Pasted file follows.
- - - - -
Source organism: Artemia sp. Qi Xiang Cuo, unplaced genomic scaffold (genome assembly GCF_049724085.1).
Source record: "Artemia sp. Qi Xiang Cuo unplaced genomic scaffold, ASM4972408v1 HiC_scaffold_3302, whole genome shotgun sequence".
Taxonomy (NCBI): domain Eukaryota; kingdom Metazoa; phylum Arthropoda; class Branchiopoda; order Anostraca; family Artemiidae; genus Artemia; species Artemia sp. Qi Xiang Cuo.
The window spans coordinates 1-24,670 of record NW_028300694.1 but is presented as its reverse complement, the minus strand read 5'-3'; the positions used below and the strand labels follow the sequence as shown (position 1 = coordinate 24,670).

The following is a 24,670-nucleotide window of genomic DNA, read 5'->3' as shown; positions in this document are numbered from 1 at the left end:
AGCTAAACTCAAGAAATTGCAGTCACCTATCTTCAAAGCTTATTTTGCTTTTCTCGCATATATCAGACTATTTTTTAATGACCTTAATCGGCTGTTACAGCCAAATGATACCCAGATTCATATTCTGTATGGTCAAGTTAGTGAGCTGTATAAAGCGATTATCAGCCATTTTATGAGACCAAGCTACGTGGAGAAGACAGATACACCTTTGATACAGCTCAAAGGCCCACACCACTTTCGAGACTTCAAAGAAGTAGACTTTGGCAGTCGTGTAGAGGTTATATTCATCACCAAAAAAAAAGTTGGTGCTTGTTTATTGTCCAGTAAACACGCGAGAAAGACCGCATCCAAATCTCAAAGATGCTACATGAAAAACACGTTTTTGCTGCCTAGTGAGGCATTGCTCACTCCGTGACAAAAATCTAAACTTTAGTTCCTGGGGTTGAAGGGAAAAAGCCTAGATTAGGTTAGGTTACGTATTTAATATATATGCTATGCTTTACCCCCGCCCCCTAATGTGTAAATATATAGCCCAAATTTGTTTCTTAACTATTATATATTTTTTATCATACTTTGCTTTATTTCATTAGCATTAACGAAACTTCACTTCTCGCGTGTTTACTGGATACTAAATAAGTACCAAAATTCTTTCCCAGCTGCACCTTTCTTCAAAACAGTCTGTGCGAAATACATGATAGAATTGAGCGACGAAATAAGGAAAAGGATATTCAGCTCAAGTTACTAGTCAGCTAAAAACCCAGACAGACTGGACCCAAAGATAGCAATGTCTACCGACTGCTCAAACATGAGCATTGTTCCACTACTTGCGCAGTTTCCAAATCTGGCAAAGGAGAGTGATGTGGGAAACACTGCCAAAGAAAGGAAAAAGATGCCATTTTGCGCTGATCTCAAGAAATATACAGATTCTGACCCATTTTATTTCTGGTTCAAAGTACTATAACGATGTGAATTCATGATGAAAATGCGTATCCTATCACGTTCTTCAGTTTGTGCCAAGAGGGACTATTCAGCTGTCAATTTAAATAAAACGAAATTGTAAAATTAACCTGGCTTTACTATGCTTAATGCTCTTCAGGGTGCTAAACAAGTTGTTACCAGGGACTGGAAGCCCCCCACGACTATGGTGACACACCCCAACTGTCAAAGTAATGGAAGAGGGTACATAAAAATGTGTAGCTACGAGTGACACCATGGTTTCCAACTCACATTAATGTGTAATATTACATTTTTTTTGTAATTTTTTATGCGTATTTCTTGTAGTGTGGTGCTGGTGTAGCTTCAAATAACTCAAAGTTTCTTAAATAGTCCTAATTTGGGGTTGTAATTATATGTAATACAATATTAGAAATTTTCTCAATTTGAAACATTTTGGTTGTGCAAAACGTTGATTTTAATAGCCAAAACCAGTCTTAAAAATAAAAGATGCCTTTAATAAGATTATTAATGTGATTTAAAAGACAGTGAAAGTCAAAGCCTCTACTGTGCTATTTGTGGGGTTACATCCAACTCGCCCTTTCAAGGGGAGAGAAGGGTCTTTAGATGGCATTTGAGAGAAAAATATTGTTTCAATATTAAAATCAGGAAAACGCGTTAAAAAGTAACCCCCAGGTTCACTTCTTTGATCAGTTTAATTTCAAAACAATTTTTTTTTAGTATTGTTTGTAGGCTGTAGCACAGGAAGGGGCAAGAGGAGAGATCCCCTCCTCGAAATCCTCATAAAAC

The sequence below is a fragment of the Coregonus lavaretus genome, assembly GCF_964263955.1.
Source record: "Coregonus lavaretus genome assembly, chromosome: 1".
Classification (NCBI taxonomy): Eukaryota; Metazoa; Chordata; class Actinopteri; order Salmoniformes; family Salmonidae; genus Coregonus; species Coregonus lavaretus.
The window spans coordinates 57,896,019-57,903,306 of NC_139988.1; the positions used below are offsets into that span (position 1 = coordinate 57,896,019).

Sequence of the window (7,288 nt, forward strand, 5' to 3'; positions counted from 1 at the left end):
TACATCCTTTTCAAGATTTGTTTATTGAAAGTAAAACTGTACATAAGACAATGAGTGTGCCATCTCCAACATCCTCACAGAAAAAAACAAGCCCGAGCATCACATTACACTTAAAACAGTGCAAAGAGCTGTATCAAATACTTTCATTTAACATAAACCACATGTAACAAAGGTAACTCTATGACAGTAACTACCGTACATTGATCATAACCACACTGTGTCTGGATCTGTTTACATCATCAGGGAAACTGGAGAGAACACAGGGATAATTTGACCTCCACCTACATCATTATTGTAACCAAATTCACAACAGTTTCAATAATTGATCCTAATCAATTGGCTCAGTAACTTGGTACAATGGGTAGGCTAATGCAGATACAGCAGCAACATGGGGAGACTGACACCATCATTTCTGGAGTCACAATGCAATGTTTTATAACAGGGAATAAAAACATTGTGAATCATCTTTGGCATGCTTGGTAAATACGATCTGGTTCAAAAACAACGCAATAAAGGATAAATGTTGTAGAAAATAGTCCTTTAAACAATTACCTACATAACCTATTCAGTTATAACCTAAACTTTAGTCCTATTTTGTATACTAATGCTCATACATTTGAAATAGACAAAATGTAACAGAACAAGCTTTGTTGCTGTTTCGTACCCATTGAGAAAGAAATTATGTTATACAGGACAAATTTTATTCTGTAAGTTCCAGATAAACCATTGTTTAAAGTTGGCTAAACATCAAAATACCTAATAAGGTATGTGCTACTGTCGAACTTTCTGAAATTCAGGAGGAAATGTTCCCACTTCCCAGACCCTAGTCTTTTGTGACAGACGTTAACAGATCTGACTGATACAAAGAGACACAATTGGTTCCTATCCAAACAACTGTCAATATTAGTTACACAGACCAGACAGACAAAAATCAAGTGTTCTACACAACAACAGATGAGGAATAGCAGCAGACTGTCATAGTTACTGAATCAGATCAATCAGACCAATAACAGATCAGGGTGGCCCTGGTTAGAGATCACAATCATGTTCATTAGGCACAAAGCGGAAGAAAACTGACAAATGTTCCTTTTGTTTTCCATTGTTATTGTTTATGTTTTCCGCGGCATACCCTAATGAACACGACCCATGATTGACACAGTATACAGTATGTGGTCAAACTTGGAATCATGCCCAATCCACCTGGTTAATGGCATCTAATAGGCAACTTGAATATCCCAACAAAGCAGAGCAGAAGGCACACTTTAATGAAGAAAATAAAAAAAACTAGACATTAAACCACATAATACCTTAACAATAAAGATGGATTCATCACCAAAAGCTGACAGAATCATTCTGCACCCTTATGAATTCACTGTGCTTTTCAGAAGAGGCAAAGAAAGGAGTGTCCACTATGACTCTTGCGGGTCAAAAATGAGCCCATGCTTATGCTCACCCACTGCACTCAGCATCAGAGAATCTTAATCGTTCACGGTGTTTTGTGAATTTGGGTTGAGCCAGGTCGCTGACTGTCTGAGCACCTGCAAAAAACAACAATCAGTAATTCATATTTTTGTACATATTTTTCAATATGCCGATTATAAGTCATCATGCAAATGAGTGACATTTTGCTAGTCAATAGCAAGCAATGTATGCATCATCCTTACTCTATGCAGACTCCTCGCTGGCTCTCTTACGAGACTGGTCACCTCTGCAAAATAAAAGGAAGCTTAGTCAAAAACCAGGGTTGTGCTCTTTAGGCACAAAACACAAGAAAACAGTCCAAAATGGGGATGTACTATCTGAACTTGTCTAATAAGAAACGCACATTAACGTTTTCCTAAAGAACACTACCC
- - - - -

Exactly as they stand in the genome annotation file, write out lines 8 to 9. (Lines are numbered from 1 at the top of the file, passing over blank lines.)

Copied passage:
Source record: "Coregonus lavaretus genome assembly, chromosome: 1".
Classification (NCBI taxonomy): Eukaryota; Metazoa; Chordata; class Actinopteri; order Salmoniformes; family Salmonidae; genus Coregonus; species Coregonus lavaretus.